The results of these tests show that if raw hide is to be used as a backing, it should be kept as thin as possible. The sample that was used in the test was almost 1/16th of an inch in thickness. A thickness of 1/64th of an inch would probably answer just as well as far as preventing the bow from breaking is concerned, and would not reduce the efficiency nearly so much as the thick raw hide.
Judging by the general shape of the acceleration curve for all of the various bows which have been tested in the laboratory, it is believed that there is an opportunity of further increasing the efficiency of a bow by changing its design. The acceleration curves are too steep at the beginning and do not hold up well enough toward the end. It is believed that this condition can be improved.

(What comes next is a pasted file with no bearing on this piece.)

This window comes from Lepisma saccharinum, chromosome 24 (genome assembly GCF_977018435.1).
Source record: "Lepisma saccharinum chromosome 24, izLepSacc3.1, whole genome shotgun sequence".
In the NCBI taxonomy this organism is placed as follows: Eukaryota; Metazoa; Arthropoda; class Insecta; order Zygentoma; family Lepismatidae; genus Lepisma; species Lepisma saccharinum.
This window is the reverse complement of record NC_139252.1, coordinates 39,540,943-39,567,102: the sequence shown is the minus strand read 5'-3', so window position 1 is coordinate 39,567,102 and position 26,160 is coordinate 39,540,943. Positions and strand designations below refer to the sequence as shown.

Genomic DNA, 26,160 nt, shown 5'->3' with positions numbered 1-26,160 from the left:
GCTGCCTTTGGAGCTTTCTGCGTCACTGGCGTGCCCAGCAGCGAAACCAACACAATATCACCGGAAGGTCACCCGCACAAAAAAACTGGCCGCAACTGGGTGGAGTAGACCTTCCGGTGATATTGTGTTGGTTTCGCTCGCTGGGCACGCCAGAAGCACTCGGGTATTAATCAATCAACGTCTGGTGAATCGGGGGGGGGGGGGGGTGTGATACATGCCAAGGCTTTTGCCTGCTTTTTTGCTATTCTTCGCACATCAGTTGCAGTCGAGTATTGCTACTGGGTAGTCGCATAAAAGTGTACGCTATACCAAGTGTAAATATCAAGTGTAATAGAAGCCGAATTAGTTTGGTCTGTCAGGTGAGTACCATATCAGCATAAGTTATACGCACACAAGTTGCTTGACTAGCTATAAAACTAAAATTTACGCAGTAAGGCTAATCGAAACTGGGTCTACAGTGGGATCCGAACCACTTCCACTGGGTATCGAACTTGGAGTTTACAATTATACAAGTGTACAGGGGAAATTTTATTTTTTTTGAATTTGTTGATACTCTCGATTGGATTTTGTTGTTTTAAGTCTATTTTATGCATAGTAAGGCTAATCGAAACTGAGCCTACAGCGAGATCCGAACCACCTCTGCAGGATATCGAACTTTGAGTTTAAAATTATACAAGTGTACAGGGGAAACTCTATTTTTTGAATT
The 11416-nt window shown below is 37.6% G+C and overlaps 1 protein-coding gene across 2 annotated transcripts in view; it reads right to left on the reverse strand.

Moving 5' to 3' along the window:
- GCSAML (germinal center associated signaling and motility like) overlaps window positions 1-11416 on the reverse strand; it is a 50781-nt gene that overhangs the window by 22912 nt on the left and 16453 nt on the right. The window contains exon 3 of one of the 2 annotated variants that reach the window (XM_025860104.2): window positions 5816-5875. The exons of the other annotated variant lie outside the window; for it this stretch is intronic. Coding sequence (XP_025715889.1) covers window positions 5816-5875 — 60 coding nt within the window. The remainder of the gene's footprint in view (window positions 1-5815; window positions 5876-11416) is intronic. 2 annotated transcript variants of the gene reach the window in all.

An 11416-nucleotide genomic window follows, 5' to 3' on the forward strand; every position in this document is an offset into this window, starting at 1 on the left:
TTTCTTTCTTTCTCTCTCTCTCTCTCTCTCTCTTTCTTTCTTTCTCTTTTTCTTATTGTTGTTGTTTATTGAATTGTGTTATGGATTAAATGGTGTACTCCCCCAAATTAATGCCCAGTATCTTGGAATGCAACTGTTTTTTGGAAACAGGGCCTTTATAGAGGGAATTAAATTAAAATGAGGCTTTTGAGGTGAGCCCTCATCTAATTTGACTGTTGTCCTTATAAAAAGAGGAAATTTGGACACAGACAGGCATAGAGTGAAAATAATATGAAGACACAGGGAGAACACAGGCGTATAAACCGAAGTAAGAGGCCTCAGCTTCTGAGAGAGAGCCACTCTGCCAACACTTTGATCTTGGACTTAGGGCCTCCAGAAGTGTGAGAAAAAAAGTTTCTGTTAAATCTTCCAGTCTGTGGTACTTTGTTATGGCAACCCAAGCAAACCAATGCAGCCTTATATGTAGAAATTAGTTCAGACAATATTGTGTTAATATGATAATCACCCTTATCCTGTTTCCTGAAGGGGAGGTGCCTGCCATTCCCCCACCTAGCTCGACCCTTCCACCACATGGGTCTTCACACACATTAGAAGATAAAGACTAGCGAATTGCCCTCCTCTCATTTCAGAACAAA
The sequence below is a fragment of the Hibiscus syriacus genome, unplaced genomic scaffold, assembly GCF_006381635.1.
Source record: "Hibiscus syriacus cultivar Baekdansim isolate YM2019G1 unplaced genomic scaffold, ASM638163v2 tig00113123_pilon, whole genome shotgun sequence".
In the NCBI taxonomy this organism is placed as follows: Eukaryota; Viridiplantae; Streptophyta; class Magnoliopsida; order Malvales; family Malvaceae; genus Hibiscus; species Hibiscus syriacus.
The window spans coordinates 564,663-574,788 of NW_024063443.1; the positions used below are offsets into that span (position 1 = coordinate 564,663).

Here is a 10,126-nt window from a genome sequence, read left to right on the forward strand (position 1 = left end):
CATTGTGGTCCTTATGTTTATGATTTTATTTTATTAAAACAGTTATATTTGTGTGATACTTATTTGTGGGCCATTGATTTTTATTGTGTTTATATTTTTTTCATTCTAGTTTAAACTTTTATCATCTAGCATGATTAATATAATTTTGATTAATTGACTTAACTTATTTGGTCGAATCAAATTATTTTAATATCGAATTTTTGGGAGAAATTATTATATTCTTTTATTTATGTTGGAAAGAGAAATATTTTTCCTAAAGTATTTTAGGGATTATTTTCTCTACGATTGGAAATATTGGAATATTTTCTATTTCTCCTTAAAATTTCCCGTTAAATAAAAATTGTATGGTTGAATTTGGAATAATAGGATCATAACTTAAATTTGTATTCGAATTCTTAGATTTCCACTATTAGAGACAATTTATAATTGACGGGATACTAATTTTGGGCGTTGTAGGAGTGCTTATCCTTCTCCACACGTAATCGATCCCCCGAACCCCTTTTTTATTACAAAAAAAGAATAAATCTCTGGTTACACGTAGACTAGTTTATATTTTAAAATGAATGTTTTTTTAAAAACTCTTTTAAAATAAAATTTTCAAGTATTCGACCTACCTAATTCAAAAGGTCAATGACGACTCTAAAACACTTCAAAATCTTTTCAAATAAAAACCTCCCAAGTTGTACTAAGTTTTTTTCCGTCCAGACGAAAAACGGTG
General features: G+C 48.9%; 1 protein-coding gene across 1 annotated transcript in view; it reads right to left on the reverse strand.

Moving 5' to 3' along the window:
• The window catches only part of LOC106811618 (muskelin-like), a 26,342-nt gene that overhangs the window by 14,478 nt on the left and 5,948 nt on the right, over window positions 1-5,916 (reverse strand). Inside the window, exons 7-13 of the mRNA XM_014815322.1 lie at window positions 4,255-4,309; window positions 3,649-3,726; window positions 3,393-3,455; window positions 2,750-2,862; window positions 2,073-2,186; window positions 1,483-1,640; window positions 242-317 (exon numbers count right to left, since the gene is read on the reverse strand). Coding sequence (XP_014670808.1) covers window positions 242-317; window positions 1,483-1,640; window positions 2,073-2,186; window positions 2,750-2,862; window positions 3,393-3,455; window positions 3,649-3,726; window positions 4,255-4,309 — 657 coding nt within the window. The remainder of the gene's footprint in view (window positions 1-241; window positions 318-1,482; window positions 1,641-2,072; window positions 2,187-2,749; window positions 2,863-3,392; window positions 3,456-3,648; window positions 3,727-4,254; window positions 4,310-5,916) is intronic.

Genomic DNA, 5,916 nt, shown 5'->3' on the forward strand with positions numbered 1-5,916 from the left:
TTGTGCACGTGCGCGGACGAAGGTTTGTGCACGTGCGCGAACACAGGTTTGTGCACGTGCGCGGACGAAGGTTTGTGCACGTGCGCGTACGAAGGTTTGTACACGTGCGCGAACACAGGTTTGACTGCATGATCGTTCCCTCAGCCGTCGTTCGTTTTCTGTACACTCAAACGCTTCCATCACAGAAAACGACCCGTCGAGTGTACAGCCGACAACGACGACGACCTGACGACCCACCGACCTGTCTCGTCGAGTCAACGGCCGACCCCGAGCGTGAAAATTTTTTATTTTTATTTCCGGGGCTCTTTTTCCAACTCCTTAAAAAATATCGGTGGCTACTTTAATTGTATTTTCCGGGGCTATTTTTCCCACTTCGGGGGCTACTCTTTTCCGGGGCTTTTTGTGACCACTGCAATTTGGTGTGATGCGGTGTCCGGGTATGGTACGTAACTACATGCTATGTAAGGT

The use of the spark chronograph was found so valuable by Dr. Hickman that he designed a portable chronograph based on this principle which could be used either on A.C. or D.C. current. This chronograph was described in the Jan. issue of the Journal of the Franklin Institute in 1931. The model made by Dr. Hickman was used extensively for testing bows and arrows up until 1940. When he was placed in charge of rocket development by the NDRC, he made use of the chronograph for measuring the velocity of rockets in flight. The instrument was in continuous use until 1945. He will, no doubt again make use of it in connection with further investigations of bows and arrows. Since this magazine is available in most libraries this article is not included in this book.